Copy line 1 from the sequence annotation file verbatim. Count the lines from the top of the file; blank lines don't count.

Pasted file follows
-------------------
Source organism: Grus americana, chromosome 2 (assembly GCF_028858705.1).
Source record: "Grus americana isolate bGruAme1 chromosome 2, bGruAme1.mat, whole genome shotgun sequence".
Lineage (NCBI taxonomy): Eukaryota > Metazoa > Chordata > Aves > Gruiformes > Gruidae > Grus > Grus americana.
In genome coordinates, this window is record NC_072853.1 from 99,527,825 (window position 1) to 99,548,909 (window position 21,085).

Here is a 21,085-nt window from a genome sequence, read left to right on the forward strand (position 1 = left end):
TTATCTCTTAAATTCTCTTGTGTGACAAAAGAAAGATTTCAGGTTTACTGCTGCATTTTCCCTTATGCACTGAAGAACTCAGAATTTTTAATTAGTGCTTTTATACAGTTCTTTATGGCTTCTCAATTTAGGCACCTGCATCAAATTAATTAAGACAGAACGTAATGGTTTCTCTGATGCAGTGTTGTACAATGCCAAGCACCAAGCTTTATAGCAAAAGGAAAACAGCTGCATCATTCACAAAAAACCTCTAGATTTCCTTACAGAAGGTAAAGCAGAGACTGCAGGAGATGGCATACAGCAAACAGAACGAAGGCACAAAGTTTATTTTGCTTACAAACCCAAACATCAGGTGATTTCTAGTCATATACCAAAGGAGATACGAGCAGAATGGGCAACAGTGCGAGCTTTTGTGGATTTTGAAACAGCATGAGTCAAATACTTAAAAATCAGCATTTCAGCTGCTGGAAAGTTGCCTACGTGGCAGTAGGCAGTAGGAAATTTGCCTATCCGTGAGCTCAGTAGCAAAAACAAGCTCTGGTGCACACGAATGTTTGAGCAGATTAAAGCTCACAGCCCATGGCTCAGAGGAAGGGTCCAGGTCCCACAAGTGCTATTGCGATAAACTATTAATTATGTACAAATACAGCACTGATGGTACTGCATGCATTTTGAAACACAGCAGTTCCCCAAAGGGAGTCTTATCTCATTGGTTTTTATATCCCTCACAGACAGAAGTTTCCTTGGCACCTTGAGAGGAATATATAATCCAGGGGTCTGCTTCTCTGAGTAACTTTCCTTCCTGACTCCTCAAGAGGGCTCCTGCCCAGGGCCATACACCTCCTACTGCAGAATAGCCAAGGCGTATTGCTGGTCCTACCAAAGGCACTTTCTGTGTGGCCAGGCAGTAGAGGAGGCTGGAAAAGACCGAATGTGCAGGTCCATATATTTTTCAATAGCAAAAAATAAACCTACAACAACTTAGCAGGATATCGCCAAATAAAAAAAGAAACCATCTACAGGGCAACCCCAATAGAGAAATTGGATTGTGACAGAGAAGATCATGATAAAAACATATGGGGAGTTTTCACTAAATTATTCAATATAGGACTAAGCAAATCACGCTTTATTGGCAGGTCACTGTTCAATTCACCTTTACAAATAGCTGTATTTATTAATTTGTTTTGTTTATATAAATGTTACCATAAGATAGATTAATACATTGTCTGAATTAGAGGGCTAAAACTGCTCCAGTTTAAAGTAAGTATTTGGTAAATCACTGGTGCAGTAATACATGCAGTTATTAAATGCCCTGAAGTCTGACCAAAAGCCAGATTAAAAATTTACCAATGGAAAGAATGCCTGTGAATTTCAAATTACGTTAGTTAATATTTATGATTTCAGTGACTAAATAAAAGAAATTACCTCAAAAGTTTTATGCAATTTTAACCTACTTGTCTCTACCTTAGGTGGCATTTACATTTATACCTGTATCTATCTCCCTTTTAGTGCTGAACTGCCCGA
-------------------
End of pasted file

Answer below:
Source organism: Grus americana, chromosome 2 (assembly GCF_028858705.1).